A new study found that a drug used to treat arthritis may be an effective solution to the reversal of Alzheimer's disease symptoms. Although the experiments were performed in laboratory mice, the findings are still able to provide hope that an effective treatment against dementia may soon be available.

Salsalate, which is most commonly used to treat inflammatory disorders such as arthritis, became the sparkplug of this Alzheimer's disease research as scientists found that it can prevent the formation of a specific brain protein called tau, which when acetylated may cause various brain impairments.

Tau acetylation is a chemical mechanism that alters the properties and functionalities of the protein. This process was found to be toxic for the brain, causing degeneration of brain cells and damage in cognition. As per previous post-mortem studies of people with Alzheimer's disease, this particular mechanism were found to be present in the subjects' brains.

In the study, published in the journal Nature Medicine, the scientists used laboratory mice with frontotemporal dementia (FTD), which also entails tau acetylation. When salsalate was administered to subjects, the tau levels in the brain declined, causing the stoppage of memory deficits and the shrinking of the hippocampus, which facilitates memory formation. Specifically, the researchers impeded the p300 enzyme using salsalate and eventually, the subjects' memories were recovered.

The p300 enzyme in the brain is usually increased in patients with Alzheimer's disease and is also known to activate acetylation processes. But by blocking this mechanism, tau proteins undergo a turnover and subsequently prevent dementia-associated events.

Focusing on the acetylation of the tau protein could possibly be an emergent therapeutic approach against pathological tau processes in humans such as Alzheimer's disease and FTD, said Eric Verdin, MD, co-senior author of the study and a senior investigator at the Gladstone Institutes. Because salsalate is a prescription medicine, which has long been known to have a plausible safety profile, the team thinks that the drug can have a critical clinical association.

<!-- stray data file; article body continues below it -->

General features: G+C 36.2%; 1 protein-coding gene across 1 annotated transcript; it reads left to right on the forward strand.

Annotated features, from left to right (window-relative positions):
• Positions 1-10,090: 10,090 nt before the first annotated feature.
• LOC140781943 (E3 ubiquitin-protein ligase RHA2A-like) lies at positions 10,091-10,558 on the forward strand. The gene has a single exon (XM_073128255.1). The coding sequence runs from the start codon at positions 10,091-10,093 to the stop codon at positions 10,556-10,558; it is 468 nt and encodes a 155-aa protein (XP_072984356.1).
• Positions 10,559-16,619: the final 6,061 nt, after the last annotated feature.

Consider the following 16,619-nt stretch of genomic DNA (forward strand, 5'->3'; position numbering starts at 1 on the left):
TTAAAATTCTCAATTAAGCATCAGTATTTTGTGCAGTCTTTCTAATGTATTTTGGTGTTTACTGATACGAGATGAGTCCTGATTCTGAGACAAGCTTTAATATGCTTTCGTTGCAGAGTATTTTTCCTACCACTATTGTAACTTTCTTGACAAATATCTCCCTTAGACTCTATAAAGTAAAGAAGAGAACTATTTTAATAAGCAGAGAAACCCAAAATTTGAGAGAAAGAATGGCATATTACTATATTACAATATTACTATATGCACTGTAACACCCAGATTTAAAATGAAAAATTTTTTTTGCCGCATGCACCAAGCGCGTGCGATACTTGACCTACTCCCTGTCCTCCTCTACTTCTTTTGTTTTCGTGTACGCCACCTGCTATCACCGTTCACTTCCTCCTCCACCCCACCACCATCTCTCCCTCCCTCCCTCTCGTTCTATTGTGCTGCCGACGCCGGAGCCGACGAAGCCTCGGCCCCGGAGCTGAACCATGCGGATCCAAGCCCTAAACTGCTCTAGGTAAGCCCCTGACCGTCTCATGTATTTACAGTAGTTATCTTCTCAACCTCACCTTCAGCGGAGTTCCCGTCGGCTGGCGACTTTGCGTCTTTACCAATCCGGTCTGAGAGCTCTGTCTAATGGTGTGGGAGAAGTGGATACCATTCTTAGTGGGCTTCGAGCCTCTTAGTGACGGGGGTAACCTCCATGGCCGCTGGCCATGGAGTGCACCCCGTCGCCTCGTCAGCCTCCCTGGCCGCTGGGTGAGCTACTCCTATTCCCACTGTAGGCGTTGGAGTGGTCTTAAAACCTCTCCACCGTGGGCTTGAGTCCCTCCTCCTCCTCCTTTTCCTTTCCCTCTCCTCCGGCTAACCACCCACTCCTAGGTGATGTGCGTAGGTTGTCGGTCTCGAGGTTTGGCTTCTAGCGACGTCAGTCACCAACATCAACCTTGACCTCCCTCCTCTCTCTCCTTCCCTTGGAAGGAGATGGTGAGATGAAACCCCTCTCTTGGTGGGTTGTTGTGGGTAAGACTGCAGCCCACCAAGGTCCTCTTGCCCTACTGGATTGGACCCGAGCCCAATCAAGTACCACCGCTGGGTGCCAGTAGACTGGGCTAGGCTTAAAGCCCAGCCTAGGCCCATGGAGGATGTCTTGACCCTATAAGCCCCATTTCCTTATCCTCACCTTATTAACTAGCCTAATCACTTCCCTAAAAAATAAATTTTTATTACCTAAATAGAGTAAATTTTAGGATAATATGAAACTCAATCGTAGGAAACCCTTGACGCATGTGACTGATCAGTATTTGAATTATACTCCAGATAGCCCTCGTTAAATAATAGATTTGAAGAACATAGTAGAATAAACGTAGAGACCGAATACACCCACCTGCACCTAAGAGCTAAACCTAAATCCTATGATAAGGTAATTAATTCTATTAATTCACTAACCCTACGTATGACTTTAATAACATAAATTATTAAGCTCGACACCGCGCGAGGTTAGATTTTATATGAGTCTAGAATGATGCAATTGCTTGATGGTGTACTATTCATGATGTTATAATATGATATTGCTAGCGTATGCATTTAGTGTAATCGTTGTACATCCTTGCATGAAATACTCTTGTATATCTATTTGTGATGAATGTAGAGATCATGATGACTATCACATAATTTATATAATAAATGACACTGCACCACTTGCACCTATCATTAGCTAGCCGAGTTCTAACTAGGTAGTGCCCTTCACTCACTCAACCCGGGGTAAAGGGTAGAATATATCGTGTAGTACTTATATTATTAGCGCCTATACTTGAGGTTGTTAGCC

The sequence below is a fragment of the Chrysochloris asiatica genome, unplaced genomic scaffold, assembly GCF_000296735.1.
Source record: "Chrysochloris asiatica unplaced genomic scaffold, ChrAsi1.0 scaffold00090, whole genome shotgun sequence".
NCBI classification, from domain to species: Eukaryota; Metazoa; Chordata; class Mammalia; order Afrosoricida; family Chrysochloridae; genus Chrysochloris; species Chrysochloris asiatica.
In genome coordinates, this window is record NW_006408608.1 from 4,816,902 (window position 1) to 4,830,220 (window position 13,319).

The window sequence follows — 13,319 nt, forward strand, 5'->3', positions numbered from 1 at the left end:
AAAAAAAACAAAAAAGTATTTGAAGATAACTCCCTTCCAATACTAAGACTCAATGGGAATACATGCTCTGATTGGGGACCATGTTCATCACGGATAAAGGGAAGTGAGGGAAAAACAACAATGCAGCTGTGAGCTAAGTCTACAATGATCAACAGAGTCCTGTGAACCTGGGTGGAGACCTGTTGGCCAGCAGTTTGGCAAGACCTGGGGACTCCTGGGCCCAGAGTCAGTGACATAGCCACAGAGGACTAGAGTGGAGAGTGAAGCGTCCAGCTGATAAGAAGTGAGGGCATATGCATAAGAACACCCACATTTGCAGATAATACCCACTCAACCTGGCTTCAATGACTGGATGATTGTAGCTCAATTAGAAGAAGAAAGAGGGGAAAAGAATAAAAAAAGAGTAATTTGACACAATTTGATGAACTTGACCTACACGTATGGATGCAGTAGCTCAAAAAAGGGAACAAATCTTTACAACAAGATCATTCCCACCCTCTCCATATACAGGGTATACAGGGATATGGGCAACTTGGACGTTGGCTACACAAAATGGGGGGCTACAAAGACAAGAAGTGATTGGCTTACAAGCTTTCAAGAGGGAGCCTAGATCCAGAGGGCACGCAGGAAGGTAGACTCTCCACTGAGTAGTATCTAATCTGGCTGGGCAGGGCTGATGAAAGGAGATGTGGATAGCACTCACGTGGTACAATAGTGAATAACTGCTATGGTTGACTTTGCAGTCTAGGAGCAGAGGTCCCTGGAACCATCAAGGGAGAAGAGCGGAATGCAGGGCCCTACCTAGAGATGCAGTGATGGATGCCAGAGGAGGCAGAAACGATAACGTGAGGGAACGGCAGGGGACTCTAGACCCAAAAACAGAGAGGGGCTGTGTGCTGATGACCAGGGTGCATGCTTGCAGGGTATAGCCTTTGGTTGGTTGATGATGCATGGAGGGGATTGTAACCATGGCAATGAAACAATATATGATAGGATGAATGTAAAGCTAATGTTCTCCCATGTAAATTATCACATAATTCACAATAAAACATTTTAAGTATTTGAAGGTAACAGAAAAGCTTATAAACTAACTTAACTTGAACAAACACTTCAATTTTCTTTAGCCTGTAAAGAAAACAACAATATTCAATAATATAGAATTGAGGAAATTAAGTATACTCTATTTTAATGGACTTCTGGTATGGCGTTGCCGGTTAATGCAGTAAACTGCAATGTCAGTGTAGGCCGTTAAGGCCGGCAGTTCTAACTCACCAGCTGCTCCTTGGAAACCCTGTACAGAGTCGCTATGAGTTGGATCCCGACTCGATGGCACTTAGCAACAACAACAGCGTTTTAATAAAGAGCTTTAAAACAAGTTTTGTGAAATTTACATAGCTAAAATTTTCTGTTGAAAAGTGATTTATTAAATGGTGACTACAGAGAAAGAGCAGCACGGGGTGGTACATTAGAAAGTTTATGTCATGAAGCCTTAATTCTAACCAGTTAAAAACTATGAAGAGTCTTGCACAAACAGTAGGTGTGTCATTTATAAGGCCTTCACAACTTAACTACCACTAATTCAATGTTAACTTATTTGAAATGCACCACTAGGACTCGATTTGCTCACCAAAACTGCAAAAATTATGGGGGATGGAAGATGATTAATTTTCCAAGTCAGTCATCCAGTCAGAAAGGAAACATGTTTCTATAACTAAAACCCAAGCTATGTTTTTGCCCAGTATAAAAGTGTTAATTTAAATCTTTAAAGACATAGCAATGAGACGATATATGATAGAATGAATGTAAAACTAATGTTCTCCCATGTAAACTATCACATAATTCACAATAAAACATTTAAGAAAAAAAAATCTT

According to the U.S.-based researchers, it is the first time that a medicine has demonstrated complete reversal of all the toxic events brought about by the tau protein.

Salsalate is already being prescribed in patients with arthritis and for this, the mechanism of action as well as its side effects are already known, said Doug Brown, director of research and development at Alzheimer's Society. The thing left to do now is to confirm whether it works for patients diagnosed with dementia.

Salsalate is also being investigated in another clinical trial for progressive supranuclear palsy, which is also a neurological disorder. The results of this new clinical trial may help confirm the essentiality of salsalate to dementia treatment.

Subjecting current treatments to clinical trials that aim to repurpose it may provide hope for discovering new dementia solutions in the next five to years. This is the reason why Alzheimer's Society is presently sponsoring researches like this, including one that involves a type 2 diabetes drug and another arthritis medication, Brown closed.

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